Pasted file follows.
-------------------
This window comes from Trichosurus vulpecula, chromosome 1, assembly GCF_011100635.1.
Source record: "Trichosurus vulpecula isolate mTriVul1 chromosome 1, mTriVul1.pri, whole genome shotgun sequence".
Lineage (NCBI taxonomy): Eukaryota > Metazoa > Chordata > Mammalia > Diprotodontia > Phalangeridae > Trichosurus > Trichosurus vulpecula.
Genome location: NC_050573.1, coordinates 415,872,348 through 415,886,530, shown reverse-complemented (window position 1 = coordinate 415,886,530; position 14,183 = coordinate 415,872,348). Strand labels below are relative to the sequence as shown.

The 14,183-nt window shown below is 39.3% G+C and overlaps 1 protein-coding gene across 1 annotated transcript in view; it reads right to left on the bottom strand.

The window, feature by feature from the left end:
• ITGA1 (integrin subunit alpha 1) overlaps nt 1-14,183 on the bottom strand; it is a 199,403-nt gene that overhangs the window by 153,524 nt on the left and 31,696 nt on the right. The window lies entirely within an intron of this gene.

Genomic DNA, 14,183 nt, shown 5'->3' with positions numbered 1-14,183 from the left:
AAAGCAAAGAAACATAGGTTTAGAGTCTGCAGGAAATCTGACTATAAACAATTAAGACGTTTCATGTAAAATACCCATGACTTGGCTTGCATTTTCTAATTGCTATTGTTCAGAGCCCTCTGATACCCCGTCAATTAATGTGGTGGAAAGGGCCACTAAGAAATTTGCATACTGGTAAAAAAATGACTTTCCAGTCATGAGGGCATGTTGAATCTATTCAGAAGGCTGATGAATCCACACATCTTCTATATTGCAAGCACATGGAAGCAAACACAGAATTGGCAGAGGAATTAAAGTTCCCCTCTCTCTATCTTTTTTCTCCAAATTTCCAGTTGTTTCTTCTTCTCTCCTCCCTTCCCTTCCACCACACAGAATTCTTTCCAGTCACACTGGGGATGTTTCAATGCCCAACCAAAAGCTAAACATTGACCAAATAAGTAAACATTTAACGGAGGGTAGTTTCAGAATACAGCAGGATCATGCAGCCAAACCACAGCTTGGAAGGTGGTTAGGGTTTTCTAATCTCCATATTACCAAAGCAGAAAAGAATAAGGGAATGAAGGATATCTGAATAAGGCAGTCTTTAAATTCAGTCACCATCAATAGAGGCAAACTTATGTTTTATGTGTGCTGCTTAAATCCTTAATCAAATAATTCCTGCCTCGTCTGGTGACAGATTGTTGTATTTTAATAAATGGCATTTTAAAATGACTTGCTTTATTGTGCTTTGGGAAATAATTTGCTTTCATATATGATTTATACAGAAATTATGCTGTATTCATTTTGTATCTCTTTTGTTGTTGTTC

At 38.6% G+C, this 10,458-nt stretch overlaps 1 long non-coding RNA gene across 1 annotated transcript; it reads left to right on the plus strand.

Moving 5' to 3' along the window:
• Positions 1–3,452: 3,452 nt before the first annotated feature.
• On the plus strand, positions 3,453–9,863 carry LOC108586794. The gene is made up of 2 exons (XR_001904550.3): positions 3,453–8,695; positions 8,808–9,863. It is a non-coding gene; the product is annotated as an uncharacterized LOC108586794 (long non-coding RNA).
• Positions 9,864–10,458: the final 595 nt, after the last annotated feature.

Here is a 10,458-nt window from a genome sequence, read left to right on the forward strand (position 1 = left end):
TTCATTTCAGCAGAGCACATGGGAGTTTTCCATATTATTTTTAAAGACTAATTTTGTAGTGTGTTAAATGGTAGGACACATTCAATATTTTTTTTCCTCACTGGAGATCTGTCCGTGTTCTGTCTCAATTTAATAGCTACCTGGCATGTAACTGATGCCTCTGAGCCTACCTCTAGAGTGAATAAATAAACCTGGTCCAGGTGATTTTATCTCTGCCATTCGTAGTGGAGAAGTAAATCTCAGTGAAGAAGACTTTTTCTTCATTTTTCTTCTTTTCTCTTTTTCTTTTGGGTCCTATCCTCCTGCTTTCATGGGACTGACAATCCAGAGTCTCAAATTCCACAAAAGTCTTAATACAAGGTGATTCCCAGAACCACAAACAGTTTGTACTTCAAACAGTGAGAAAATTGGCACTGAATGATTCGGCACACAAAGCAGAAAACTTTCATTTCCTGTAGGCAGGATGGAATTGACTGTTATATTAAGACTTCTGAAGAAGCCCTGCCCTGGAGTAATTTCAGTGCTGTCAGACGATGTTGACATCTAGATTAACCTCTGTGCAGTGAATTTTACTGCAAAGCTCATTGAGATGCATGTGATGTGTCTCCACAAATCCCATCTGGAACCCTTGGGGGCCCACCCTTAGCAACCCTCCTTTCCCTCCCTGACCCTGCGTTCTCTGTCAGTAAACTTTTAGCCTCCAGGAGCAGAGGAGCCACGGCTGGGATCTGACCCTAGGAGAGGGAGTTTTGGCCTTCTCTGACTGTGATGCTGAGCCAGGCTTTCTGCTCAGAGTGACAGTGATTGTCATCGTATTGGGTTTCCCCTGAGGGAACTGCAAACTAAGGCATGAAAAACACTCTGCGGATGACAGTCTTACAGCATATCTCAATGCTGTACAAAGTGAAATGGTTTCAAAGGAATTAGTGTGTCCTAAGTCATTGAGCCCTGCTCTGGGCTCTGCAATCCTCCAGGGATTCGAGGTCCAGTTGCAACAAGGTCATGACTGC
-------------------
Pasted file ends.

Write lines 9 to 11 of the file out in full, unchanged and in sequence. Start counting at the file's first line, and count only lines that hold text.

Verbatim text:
AAAGCAAAGAAACATAGGTTTAGAGTCTGCAGGAAATCTGACTATAAACAATTAAGACGTTTCATGTAAAATACCCATGACTTGGCTTGCATTTTCTAATTGCTATTGTTCAGAGCCCTCTGATACCCCGTCAATTAATGTGGTGGAAAGGGCCACTAAGAAATTTGCATACTGGTAAAAAAATGACTTTCCAGTCATGAGGGCATGTTGAATCTATTCAGAAGGCTGATGAATCCACACATCTTCTATATTGCAAGCACATGGAAGCAAACACAGAATTGGCAGAGGAATTAAAGTTCCCCTCTCTCTATCTTTTTTCTCCAAATTTCCAGTTGTTTCTTCTTCTCTCCTCCCTTCCCTTCCACCACACAGAATTCTTTCCAGTCACACTGGGGATGTTTCAATGCCCAACCAAAAGCTAAACATTGACCAAATAAGTAAACATTTAACGGAGGGTAGTTTCAGAATACAGCAGGATCATGCAGCCAAACCACAGCTTGGAAGGTGGTTAGGGTTTTCTAATCTCCATATTACCAAAGCAGAAAAGAATAAGGGAATGAAGGATATCTGAATAAGGCAGTCTTTAAATTCAGTCACCATCAATAGAGGCAAACTTATGTTTTATGTGTGCTGCTTAAATCCTTAATCAAATAATTCCTGCCTCGTCTGGTGACAGATTGTTGTATTTTAATAAATGGCATTTTAAAATGACTTGCTTTATTGTGCTTTGGGAAATAATTTGCTTTCATATATGATTTATACAGAAATTATGCTGTATTCATTTTGTATCTCTTTTGTTGTTGTTC

At 38.6% G+C, this 10,458-nt stretch overlaps 1 long non-coding RNA gene across 1 annotated transcript; it reads left to right on the plus strand.

Moving 5' to 3' along the window: